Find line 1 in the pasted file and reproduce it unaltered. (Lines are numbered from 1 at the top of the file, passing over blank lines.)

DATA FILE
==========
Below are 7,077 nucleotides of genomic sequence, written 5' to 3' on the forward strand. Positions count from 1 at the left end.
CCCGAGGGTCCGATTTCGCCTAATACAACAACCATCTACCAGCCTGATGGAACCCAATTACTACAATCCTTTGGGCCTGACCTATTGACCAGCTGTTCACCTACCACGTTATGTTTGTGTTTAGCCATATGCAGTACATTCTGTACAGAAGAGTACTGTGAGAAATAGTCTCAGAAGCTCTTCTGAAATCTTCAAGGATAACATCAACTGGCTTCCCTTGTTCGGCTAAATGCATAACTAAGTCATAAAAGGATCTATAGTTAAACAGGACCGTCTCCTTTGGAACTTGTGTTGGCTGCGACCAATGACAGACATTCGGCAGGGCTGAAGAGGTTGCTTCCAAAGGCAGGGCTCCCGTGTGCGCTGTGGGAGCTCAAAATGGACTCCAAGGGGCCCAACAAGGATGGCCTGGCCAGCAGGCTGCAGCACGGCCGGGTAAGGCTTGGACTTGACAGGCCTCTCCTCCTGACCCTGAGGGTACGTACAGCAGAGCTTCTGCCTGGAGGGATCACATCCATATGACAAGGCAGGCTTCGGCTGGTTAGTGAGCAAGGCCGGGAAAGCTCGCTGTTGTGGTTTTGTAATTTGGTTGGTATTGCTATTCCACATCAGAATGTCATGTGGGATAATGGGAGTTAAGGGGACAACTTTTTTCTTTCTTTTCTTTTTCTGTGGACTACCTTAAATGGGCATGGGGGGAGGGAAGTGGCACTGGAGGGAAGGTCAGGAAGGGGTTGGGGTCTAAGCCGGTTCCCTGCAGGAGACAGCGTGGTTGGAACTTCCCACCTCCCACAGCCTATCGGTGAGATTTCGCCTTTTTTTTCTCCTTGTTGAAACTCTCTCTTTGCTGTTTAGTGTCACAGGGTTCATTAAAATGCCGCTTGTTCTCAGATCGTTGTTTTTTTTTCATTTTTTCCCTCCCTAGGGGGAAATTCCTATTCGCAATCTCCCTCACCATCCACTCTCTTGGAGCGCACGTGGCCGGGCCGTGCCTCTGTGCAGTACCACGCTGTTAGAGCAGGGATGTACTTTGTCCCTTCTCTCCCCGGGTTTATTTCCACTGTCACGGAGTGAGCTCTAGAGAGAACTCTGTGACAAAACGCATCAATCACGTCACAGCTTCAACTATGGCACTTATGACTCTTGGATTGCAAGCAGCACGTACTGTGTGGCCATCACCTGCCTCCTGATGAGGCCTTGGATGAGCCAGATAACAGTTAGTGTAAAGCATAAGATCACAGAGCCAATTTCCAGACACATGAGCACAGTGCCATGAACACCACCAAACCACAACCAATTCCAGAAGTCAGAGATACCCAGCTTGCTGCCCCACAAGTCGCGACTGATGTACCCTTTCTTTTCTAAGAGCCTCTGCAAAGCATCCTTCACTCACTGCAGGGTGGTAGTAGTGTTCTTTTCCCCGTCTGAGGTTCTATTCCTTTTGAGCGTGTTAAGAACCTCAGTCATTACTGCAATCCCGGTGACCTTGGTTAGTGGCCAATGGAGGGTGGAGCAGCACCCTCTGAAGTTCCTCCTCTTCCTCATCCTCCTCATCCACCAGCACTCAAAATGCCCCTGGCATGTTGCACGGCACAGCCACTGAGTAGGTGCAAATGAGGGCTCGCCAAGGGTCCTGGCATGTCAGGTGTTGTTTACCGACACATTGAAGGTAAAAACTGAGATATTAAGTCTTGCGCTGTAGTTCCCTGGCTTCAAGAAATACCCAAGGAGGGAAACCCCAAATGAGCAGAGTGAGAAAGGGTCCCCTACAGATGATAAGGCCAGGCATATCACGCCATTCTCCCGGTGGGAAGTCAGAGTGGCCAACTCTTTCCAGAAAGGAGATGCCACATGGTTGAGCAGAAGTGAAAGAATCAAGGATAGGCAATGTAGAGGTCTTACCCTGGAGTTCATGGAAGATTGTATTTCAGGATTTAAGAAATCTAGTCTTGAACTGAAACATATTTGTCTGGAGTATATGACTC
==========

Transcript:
Below are 7,077 nucleotides of genomic sequence, written 5' to 3' on the forward strand. Positions count from 1 at the left end.